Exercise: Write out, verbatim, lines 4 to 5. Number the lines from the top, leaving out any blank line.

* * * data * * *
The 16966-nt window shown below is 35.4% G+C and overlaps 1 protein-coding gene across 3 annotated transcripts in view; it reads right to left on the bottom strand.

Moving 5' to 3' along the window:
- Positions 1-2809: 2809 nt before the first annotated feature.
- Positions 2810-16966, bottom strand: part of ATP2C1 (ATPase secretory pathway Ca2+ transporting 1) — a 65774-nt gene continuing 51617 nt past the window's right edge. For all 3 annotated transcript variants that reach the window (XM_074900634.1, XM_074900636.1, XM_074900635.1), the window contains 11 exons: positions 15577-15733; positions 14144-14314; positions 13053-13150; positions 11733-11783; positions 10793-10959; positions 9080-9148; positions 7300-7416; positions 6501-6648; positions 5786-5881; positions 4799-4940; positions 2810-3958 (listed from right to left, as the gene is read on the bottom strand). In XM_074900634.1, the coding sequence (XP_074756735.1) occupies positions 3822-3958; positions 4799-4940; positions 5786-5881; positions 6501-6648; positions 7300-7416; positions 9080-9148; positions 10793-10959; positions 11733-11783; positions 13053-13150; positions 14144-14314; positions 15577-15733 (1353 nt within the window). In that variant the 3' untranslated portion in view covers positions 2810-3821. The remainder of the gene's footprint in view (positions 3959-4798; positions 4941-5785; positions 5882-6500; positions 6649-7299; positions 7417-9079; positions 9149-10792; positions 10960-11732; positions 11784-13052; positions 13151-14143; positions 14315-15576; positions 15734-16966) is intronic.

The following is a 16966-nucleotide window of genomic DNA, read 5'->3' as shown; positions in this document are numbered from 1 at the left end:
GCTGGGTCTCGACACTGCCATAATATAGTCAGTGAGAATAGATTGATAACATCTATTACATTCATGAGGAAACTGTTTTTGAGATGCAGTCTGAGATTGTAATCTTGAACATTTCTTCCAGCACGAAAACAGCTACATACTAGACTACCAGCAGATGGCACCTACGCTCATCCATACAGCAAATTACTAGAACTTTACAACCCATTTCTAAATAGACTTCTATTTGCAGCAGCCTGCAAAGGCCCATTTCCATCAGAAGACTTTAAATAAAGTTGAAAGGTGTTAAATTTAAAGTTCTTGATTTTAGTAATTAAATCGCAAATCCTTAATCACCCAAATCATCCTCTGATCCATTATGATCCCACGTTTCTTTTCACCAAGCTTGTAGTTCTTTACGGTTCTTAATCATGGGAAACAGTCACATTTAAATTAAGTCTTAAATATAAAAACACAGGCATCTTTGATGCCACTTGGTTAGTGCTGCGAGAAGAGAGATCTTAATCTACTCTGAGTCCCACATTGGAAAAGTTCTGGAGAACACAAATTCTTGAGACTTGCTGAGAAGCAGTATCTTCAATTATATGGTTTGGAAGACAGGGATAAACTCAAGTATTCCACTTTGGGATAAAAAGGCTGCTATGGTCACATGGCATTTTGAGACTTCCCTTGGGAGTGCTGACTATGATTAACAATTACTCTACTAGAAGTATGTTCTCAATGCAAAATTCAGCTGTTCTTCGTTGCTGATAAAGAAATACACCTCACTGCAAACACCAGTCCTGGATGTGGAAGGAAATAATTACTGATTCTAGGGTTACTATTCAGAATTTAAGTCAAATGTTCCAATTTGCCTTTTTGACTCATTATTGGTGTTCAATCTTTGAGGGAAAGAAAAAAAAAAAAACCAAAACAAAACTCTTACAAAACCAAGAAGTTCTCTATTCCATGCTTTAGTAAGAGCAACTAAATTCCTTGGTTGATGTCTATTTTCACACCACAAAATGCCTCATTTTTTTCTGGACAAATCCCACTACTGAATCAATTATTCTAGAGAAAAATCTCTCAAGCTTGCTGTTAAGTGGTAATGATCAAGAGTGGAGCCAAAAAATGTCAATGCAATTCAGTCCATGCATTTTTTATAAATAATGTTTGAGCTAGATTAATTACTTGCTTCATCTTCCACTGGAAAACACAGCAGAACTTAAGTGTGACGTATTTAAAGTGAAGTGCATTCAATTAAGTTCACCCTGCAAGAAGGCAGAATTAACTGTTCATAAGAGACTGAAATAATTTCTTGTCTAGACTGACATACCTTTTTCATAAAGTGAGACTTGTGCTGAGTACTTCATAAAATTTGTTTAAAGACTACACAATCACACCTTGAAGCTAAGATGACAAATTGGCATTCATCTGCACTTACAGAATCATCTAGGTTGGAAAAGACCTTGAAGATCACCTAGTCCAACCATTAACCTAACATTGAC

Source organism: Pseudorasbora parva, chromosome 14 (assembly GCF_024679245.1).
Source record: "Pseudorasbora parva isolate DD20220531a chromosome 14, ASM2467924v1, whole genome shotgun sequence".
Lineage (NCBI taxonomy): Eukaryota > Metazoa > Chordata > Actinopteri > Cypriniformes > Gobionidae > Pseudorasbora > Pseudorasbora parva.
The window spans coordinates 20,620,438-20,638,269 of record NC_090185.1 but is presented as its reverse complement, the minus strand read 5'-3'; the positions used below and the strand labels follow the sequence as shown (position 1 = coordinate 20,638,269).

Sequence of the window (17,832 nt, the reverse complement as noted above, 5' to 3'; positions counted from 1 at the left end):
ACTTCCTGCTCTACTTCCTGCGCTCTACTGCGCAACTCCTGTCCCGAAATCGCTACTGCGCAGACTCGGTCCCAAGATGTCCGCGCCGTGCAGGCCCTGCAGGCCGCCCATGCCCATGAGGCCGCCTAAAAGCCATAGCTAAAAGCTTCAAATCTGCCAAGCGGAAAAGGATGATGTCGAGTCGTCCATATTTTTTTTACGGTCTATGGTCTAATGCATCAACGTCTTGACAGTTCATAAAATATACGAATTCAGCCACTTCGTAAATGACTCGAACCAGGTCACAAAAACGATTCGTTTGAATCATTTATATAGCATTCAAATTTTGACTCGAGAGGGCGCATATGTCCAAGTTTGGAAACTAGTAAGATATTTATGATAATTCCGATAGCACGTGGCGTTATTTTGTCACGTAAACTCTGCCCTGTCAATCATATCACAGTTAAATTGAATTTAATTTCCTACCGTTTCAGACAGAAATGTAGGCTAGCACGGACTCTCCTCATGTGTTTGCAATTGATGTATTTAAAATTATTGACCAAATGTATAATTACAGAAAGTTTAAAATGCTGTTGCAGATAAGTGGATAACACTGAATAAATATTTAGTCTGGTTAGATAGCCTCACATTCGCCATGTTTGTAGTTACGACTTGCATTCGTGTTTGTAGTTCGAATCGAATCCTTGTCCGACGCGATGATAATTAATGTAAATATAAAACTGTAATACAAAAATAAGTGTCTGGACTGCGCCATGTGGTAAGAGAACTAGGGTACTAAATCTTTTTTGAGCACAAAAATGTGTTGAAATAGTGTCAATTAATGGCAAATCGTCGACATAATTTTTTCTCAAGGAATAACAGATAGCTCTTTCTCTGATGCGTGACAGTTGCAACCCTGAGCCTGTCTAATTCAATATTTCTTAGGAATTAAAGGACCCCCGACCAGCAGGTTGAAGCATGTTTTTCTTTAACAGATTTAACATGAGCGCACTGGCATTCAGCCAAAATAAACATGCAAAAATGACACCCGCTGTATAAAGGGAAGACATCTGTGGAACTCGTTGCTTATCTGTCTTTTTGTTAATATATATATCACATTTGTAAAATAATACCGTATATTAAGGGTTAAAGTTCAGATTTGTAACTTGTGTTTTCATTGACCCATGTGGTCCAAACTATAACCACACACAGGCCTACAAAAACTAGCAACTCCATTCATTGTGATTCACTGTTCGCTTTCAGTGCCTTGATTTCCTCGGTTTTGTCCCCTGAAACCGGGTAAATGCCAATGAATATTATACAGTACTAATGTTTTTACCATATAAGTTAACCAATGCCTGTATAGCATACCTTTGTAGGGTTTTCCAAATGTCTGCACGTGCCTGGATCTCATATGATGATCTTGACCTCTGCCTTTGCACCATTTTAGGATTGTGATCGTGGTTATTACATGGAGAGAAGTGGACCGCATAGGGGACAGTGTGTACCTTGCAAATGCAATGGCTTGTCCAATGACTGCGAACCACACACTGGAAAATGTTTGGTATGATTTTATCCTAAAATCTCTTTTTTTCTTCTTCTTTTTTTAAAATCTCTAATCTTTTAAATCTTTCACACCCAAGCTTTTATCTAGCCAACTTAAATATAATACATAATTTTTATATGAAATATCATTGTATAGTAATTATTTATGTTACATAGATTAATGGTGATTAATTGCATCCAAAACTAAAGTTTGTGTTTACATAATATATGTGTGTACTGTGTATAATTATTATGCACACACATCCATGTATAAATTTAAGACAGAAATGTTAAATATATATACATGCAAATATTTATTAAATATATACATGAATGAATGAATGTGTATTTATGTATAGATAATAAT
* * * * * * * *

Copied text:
- Positions 2810-16966, bottom strand: part of ATP2C1 (ATPase secretory pathway Ca2+ transporting 1) — a 65774-nt gene continuing 51617 nt past the window's right edge. For all 3 annotated transcript variants that reach the window (XM_074900634.1, XM_074900636.1, XM_074900635.1), the window contains 11 exons: positions 15577-15733; positions 14144-14314; positions 13053-13150; positions 11733-11783; positions 10793-10959; positions 9080-9148; positions 7300-7416; positions 6501-6648; positions 5786-5881; positions 4799-4940; positions 2810-3958 (listed from right to left, as the gene is read on the bottom strand). In XM_074900634.1, the coding sequence (XP_074756735.1) occupies positions 3822-3958; positions 4799-4940; positions 5786-5881; positions 6501-6648; positions 7300-7416; positions 9080-9148; positions 10793-10959; positions 11733-11783; positions 13053-13150; positions 14144-14314; positions 15577-15733 (1353 nt within the window). In that variant the 3' untranslated portion in view covers positions 2810-3821. The remainder of the gene's footprint in view (positions 3959-4798; positions 4941-5785; positions 5882-6500; positions 6649-7299; positions 7417-9079; positions 9149-10792; positions 10960-11732; positions 11784-13052; positions 13151-14143; positions 14315-15576; positions 15734-16966) is intronic.

The following is a 16966-nucleotide window of genomic DNA, read 5'->3' as shown; positions in this document are numbered from 1 at the left end: